Default auctions, Libor replacement and op risk capital

The week on, August 10–16, 2019


Clients demand access to CCP default auctions

“In a default, we are comfortable taking on risk and can move quickly,” says DRW’s Wilson

Splits emerge over ‘pre-cessation’ fallback triggers

CCPs say cleared swaps will move to new rates if Libor is no longer representative of markets

Uniform? Op risk capital rules go their own ways

Europe and Canada set to include historical losses in new standardised approach; Australia probably not


COMMENTARY: Paying to play

The trouble with a last-resort mechanism is that, by its nature, it doesn’t get tested too often. (To digress slightly, this is why the UK’s nuclear deterrent was controlled in the 1960s via the roadside assistance radio network of the Automobile Association; the AA’s radios were being constantly tested by calls from stranded drivers, and could therefore be relied on to work). But back to the topic at hand.

Central counterparties (CCPs) have a multi-layered system of fallback protections in the event of a customer default; admission criteria should keep out the riskiest members, initial and variation margin payments and the rest of the default waterfall insulate against losses, and defaults are handled by hedging and liquidation procedures, as well as, if necessary, by auctioning off the defaulted member’s positions, either in blocks or all at once.

So it’s a bit worrying that, when Nasdaq suffered a major member default last year, the auction process didn’t go as smoothly as it might have. The €114 million ($130.1 million) loss, insiders say, was crystallised when only four members took part in the auction, leading to criticisms of poor decision-making by the exchange and a general desire to take a closer look at the auction process. The result was a discussion paper from the International Association of Securities Commissions and the Committee on Payments and Market Infrastructures in June this year.

The paper’s suggestion that clients, as well as clearing members, should be allowed to participate in default auctions (already the case at some CCPs) has caused a stir this week; buy-side lobbying groups have voiced support, clearing member lobby groups are against. The arguments used are interesting: clients, the banks and brokers argue, should have to contribute to the CCP default fund if they want to participate in the auction. Getting in on the auction, this argument assumes, is a privilege that must be paid for.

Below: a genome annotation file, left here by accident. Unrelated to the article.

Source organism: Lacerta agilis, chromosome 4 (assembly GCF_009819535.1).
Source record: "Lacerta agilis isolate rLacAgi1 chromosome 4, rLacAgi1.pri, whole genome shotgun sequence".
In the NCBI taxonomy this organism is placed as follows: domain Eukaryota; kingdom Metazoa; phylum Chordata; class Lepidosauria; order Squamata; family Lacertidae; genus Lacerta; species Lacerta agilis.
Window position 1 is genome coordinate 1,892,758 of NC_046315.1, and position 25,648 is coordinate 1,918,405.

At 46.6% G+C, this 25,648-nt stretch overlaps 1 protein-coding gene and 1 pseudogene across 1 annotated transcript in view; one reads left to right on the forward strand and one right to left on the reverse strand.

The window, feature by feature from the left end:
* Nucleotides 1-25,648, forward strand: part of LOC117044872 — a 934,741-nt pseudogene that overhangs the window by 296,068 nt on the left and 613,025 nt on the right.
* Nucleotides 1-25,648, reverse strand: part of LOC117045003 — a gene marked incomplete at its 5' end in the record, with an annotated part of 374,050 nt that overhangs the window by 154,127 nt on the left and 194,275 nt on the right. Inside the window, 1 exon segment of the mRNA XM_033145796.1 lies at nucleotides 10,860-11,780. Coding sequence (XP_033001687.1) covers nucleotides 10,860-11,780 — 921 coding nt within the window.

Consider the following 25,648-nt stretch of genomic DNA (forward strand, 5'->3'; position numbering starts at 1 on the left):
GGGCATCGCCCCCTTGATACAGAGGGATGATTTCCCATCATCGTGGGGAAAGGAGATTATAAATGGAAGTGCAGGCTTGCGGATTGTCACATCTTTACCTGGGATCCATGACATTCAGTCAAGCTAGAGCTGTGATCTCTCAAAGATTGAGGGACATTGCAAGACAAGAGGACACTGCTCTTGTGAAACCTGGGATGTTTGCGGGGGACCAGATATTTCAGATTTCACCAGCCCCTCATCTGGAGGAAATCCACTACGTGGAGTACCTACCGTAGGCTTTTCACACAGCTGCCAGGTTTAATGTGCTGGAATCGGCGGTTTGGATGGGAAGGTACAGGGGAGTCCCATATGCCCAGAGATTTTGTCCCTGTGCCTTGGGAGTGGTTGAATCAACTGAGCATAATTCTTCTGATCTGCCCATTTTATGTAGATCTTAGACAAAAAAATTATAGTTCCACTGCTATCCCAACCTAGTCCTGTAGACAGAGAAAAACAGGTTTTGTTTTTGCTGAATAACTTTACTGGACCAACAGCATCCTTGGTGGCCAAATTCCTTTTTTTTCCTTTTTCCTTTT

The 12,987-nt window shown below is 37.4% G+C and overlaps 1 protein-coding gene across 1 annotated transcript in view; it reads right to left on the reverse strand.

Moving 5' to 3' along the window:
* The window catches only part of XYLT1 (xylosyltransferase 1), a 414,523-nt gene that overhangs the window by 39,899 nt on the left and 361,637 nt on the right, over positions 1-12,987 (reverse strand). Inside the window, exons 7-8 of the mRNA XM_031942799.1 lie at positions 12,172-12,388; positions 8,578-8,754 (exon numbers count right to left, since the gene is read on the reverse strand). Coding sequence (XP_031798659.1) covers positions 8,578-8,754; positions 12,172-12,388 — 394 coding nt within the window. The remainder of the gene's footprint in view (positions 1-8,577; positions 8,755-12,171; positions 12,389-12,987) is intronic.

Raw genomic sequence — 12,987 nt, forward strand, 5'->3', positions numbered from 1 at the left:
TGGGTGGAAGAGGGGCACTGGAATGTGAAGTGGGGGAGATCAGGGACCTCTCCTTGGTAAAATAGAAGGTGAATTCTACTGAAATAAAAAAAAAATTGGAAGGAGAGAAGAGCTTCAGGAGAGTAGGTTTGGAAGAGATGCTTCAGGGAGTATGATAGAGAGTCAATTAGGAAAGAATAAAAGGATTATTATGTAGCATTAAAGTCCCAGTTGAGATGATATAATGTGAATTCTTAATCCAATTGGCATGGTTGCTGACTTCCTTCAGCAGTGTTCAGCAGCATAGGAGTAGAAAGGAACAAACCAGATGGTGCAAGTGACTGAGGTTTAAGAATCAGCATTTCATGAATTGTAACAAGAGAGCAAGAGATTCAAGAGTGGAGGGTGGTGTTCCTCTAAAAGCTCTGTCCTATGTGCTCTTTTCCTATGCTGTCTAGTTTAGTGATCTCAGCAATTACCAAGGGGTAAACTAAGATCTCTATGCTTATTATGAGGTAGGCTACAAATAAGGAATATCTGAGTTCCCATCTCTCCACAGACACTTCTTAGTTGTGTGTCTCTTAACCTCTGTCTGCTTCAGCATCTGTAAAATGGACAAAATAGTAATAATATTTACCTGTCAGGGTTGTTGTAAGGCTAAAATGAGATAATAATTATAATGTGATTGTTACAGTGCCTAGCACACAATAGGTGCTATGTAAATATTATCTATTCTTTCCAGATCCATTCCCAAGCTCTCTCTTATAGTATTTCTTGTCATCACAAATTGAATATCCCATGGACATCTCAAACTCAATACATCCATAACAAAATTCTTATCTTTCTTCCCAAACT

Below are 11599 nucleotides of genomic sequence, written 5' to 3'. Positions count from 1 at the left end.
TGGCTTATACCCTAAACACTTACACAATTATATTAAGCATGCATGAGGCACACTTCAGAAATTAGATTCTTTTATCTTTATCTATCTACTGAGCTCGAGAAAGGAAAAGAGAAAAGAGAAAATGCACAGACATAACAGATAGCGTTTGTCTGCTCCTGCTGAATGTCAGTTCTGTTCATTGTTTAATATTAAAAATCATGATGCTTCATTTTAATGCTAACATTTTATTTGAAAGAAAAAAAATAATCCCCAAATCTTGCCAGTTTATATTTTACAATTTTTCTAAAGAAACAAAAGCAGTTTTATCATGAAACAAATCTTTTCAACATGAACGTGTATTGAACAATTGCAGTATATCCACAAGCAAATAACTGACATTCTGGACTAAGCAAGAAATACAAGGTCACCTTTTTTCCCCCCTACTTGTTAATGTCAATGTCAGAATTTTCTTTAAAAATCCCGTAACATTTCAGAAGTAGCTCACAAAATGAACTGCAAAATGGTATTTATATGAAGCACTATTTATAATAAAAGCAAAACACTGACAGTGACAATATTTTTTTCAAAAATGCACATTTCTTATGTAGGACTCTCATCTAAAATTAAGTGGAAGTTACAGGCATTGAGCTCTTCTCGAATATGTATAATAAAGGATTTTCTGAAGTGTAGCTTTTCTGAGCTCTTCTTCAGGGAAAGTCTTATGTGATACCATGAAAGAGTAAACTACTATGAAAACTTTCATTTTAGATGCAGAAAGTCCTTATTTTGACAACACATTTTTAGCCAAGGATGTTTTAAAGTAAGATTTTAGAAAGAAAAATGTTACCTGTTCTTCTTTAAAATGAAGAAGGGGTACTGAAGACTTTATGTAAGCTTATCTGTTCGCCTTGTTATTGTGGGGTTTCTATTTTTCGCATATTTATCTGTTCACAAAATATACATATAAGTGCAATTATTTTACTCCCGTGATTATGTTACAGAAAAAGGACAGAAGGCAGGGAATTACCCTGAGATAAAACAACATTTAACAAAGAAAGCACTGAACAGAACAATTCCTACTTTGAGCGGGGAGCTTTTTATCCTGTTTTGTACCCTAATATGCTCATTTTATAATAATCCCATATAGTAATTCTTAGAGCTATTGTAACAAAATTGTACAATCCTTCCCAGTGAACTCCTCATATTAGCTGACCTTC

First of all, based on Nasdaq’s experience, it doesn’t seem to be a privilege that clearing members are rushing to exercise. But second, and more importantly, it highlights a potentially important clash between private and collective incentives.

Collectively, clearing members should want a rapid and successful auction that yields the best possible price – after all, they could be on the hook for shortfalls through top-up contributions, and also face serious consequences if in the worst case the auction failure leads the CCP itself to fail.

Yet, individually, each member has an incentive to keep the auctions small and inefficient, in order to snap up the portfolios of defaulting members cheaply – even at the expense of their fellow clearing members and the CCP itself. Letting clients bid means that one of them might end up outbidding a clearing member for something it wants.

Resolving this conflict will be a matter for the CCPs and their regulators, and will not be an easy process. But it has to start with the acceptance that the conflict exists.



Data from 36 EU lenders shows an aggregate increase year-on-year in the values reported for seven of the 12 systemic risk indicators used by the Basel Committee to designate too-big-to-fail firms. Total exposures increased 2% to €25.5 trillion ($28.5 trillion). Intra-financial system assets and liabilities, two of the three interconnectedness indicators, climbed by 1.2% and 2.5% respectively, to €2.9 trillion and €3.3 trillion. EU banks increase systemic footprint



“This is something new, because there’s not been a market dynamic with people managing futures versus swaps before. It means people are using the market to manage their risk, putting risk on and taking risk off” – Andy Ross, CurveGlobal on open interest in short sterling futures falling by 34%.

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